How to Sell a Poison: The Rise, Fall, and Toxic Return of DDT
“A superb and well-researched account of a notorious chemical and the clash it has provoked between science and corporate doubters.”
Ah, the appeal of wonder working chemicals. Always in search of a quick fix, Americans once totally embraced the use of the chemical compound DDT, which was banned for its toxic health effects on wildlife and people following the publication of Rachel Carson’s expose Silent Spring (1962).
Until then, the poisonous chemical—celebrated for its World War II success destroying insects that caused malaria—was applied freely in American life.
Farmers sprayed it on crops. Homeowners killed ants and cockroaches with it. Municipalities dispatched DDT spray trucks to rid urban neighborhoods of insects.
In her absorbing How to Sell a Poison, historian Elena Conis shows how in the late 1940s the chemical was even used against the flies erroneously thought to spread polio. At the onset of an epidemic, towns and cities sprayed streets, playgrounds, and beaches, declaring them safe from polio.
“From New York to California, children played in the mist,” writes Conis. “In the polio years a cloud of DDT seemed one of the safest places to be.”
“Try something—do anything!” was the attitude during the polio scourge. Failing to halt spread of the disease, spraying succeeded only in lodging the DDT in human bodies, where it was absorbed in fat cells.
Conis, a former health columnist at the Los Angeles Times, teaches at the UC Berkeley Graduate School of Journalism and wrote the award-winning Vaccine Nation. She holds a PhD in the history of health sciences from the University of California at San Francisco.
In How to Sell a Poison, writing with authority, she traces the complex history of DDT with special attention to the ways in which the chemical industry and others have championed the pesticide’s benefits. Proponents fought the 1973 federal ban on its use, and in the 1990s campaigned strongly to bring back use of the toxic pesticide. They insisted its harms had been gravely overstated.
Scientists “sharply disagreed” for years about whether DDT was hazardous or safe. Further study always led to more disagreement.
Conis shows how the tobacco industry—another purveyor of harmful products—took advantage of this scientific uncertainty in supporting efforts to bring back DDT.
“The tobacco industry had no interest in selling the pesticide, of course; it was trying to sell cigarettes,” she writes. But it found DDT’s story to be a helpful scientific parable, one that, told just right, illustrated the problem of government regulation of private industry gone wrong.
“DDT, in this tale, never should have been banned in the first place. Companies, not liberal activists and politicians, should be trusted to make responsible choices. DDT’s fate showed what happened when government got in the way. To sell one poison, in short, the tobacco industry sold us a morality tale about another.”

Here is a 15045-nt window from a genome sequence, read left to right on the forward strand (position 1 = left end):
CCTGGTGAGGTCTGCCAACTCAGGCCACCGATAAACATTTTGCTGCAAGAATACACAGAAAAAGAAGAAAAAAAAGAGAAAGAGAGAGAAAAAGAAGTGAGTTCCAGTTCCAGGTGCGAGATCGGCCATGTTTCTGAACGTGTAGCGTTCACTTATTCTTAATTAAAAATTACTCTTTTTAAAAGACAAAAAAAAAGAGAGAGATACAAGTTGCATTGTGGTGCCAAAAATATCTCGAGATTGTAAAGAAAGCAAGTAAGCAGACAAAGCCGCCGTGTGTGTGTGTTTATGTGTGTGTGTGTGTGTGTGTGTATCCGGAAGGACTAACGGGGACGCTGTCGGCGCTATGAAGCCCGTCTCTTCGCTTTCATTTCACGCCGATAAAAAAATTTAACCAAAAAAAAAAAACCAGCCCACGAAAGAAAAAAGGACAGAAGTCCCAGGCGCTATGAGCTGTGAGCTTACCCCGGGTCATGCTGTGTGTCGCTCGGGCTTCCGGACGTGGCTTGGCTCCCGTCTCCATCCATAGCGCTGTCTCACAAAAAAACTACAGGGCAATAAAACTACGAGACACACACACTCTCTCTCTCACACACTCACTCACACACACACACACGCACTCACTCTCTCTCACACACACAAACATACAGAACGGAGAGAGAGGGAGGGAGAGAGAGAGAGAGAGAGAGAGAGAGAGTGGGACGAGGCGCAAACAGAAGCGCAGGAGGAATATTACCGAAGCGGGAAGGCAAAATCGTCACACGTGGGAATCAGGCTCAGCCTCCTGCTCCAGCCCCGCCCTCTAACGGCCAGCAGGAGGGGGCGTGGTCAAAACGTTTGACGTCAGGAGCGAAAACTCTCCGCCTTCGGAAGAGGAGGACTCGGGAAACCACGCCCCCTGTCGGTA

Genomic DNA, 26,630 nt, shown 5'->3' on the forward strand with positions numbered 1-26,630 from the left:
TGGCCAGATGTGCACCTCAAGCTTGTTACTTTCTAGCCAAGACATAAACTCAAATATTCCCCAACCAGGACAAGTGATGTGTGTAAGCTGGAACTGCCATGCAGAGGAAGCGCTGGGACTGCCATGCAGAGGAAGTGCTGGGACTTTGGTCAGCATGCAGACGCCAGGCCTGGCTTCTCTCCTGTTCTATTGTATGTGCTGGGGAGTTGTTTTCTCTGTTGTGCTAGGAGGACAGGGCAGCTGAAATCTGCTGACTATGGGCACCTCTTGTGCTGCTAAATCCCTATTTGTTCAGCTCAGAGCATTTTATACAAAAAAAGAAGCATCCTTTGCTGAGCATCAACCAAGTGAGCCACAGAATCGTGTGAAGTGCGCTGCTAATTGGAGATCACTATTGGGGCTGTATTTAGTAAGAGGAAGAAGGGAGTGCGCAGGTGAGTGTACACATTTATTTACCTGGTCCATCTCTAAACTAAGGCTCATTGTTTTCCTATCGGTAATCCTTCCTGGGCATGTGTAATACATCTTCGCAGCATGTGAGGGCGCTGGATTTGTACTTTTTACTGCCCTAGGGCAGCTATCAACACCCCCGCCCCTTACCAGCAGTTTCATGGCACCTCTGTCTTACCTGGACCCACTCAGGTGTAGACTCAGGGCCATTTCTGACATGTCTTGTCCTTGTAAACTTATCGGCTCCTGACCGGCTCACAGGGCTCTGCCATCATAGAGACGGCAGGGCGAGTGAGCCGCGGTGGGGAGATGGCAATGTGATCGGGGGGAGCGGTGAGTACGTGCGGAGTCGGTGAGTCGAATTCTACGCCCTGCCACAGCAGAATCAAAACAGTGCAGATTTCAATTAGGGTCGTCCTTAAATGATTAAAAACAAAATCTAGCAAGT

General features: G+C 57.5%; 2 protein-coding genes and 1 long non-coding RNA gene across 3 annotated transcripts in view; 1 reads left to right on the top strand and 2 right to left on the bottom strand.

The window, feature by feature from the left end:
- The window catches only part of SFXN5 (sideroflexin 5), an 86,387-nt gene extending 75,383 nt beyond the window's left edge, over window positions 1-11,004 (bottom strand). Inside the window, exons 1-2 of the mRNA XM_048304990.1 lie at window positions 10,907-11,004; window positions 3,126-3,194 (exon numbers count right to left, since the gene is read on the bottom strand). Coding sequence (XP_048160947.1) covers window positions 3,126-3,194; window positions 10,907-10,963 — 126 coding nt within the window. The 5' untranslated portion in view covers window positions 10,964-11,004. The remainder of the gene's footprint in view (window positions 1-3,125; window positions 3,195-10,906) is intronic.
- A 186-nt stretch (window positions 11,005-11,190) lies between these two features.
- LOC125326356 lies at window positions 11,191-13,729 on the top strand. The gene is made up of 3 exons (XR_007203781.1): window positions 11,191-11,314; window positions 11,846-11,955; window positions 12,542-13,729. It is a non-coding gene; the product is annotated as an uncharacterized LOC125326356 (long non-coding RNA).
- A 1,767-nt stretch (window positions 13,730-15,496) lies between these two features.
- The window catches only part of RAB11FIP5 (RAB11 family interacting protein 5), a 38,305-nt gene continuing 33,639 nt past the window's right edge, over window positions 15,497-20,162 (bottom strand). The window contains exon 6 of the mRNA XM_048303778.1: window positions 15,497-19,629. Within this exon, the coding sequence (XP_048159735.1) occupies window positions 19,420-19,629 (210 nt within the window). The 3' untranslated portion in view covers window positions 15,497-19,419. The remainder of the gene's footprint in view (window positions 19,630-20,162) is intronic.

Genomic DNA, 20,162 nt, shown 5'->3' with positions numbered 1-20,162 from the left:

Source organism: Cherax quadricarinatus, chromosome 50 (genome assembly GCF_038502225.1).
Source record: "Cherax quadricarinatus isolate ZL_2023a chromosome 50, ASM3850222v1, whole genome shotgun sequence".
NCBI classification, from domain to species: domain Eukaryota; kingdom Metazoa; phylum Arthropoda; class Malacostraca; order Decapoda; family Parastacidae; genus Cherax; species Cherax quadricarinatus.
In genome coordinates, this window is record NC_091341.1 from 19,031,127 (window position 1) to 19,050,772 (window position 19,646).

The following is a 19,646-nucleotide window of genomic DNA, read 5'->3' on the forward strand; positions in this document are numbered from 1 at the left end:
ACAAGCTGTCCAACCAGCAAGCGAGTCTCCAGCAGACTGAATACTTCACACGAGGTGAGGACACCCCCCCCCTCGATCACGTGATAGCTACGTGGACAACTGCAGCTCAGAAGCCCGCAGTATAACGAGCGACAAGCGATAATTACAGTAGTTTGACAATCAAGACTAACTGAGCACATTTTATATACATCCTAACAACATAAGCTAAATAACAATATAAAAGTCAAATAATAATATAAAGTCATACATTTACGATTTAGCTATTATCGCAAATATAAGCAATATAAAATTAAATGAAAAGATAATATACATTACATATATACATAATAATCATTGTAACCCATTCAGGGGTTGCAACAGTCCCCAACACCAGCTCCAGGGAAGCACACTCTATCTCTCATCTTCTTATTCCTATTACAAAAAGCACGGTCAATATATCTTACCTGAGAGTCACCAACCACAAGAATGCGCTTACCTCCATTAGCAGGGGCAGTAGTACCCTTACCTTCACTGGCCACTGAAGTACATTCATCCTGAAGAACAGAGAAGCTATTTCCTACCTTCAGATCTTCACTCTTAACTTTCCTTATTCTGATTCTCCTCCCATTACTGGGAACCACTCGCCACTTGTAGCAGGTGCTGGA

For tobacco companies, DDT’s story distracted from scientific warnings on the dangers of secondhand smoke. “Distraction is one [the] tactics that various industry players have long used to protect markets for their products. Distract public attention away from unfavorable evidence. Discredit scientists and evidence you don’t like.”
When in the 1950s a Congressional committee held hearings on DDT in cities across the country, the public relations firm Hill & Knowlton flooded local reporters with press releases on the safety of chemicals. Later, when the US Public Health Service declared that smoking causes lung cancer, the firm tailored the disinformation campaign for the tobacco industry, arguing the science on smoking was uncertain.
Conis describes innumerable controversies over DDT, including the failed effort by Marjorie “Hiddy” Spock, sister of famed pediatrician Benjamin, to sue the federal government for the “poisonous trespass” of DDT spraying over her property in Brookville, Long Island, and Rachel Carson’s writing of Silent Spring, which benefited from the considerable research that supported the Spock case.
Her chapter on the work of the American Council on Science and Health (ACSH), founded in 1978 by Elizabeth Whelan, a young woman with public health degrees from Yale and Harvard, shows how a “new breed” of conservative think tanks began exploiting scientific uncertainty.
“We don’t feel a chemical is guilty until proven innocent,” Whelan often said.
With support from major corporations and the free-market minded John M. Olin Foundation, the ACSH argued drugs, pesticides, and food additives helped ensure “longer, healthier, and more productive lives.”
To this day, says Conis, DDT remains in people, fish, and soil. Studies continue on its risks to human health and wildlife.
The “inherent uncertainty” of science always leaves an opening for “corporate doubt mongers” to foster skepticism, says Conis. She urges finding new ways to communicate about science to end “the game of catch-up we play when we pollute first, regulate later.”
A superb and well-researched account of a notorious chemical and the clash it has provoked between science and corporate doubters.